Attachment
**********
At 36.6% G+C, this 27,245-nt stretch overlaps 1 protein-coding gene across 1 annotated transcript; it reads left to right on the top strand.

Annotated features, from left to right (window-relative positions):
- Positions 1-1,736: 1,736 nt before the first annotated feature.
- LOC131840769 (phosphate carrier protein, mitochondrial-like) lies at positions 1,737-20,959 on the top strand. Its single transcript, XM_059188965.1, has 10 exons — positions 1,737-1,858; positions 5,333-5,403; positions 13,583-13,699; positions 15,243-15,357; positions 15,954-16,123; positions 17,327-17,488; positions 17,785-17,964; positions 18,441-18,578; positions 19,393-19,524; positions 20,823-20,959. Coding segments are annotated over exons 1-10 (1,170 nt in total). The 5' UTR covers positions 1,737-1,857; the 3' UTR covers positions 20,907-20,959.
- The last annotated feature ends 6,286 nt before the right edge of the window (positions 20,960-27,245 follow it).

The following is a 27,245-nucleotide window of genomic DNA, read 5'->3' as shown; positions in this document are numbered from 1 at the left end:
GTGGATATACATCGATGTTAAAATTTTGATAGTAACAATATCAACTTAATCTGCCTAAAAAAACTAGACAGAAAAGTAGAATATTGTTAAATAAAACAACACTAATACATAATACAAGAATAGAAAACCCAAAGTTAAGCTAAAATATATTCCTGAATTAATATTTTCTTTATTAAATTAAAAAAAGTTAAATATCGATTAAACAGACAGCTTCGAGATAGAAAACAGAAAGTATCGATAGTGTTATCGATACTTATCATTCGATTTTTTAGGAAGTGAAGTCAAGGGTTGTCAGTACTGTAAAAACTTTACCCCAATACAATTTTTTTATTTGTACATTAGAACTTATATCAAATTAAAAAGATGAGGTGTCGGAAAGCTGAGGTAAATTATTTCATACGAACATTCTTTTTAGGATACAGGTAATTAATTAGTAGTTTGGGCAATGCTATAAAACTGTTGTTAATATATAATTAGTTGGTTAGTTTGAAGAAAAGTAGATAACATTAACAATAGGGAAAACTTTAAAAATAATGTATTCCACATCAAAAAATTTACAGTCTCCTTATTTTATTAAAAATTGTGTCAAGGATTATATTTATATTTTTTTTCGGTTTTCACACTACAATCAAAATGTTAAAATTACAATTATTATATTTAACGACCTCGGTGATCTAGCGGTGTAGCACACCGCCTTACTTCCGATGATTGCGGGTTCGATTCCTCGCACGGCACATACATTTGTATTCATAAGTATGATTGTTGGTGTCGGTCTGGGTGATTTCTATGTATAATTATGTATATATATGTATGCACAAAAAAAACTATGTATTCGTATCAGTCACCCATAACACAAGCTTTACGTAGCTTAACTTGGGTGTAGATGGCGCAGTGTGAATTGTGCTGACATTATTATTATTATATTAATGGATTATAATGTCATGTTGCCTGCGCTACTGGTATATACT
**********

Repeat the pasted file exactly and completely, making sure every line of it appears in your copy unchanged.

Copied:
At 36.6% G+C, this 27,245-nt stretch overlaps 1 protein-coding gene across 1 annotated transcript; it reads left to right on the top strand.

Annotated features, from left to right (window-relative positions):
- Positions 1-1,736: 1,736 nt before the first annotated feature.
- LOC131840769 (phosphate carrier protein, mitochondrial-like) lies at positions 1,737-20,959 on the top strand. Its single transcript, XM_059188965.1, has 10 exons — positions 1,737-1,858; positions 5,333-5,403; positions 13,583-13,699; positions 15,243-15,357; positions 15,954-16,123; positions 17,327-17,488; positions 17,785-17,964; positions 18,441-18,578; positions 19,393-19,524; positions 20,823-20,959. Coding segments are annotated over exons 1-10 (1,170 nt in total). The 5' UTR covers positions 1,737-1,857; the 3' UTR covers positions 20,907-20,959.
- The last annotated feature ends 6,286 nt before the right edge of the window (positions 20,960-27,245 follow it).

The following is a 27,245-nucleotide window of genomic DNA, read 5'->3' as shown; positions in this document are numbered from 1 at the left end:
GTGGATATACATCGATGTTAAAATTTTGATAGTAACAATATCAACTTAATCTGCCTAAAAAAACTAGACAGAAAAGTAGAATATTGTTAAATAAAACAACACTAATACATAATACAAGAATAGAAAACCCAAAGTTAAGCTAAAATATATTCCTGAATTAATATTTTCTTTATTAAATTAAAAAAAGTTAAATATCGATTAAACAGACAGCTTCGAGATAGAAAACAGAAAGTATCGATAGTGTTATCGATACTTATCATTCGATTTTTTAGGAAGTGAAGTCAAGGGTTGTCAGTACTGTAAAAACTTTACCCCAATACAATTTTTTTATTTGTACATTAGAACTTATATCAAATTAAAAAGATGAGGTGTCGGAAAGCTGAGGTAAATTATTTCATACGAACATTCTTTTTAGGATACAGGTAATTAATTAGTAGTTTGGGCAATGCTATAAAACTGTTGTTAATATATAATTAGTTGGTTAGTTTGAAGAAAAGTAGATAACATTAACAATAGGGAAAACTTTAAAAATAATGTATTCCACATCAAAAAATTTACAGTCTCCTTATTTTATTAAAAATTGTGTCAAGGATTATATTTATATTTTTTTTCGGTTTTCACACTACAATCAAAATGTTAAAATTACAATTATTATATTTAACGACCTCGGTGATCTAGCGGTGTAGCACACCGCCTTACTTCCGATGATTGCGGGTTCGATTCCTCGCACGGCACATACATTTGTATTCATAAGTATGATTGTTGGTGTCGGTCTGGGTGATTTCTATGTATAATTATGTATATATATGTATGCACAAAAAAAACTATGTATTCGTATCAGTCACCCATAACACAAGCTTTACGTAGCTTAACTTGGGTGTAGATGGCGCAGTGTGAATTGTGCTGACATTATTATTATTATATTAATGGATTATAATGTCATGTTGCCTGCGCTACTGGTATATACT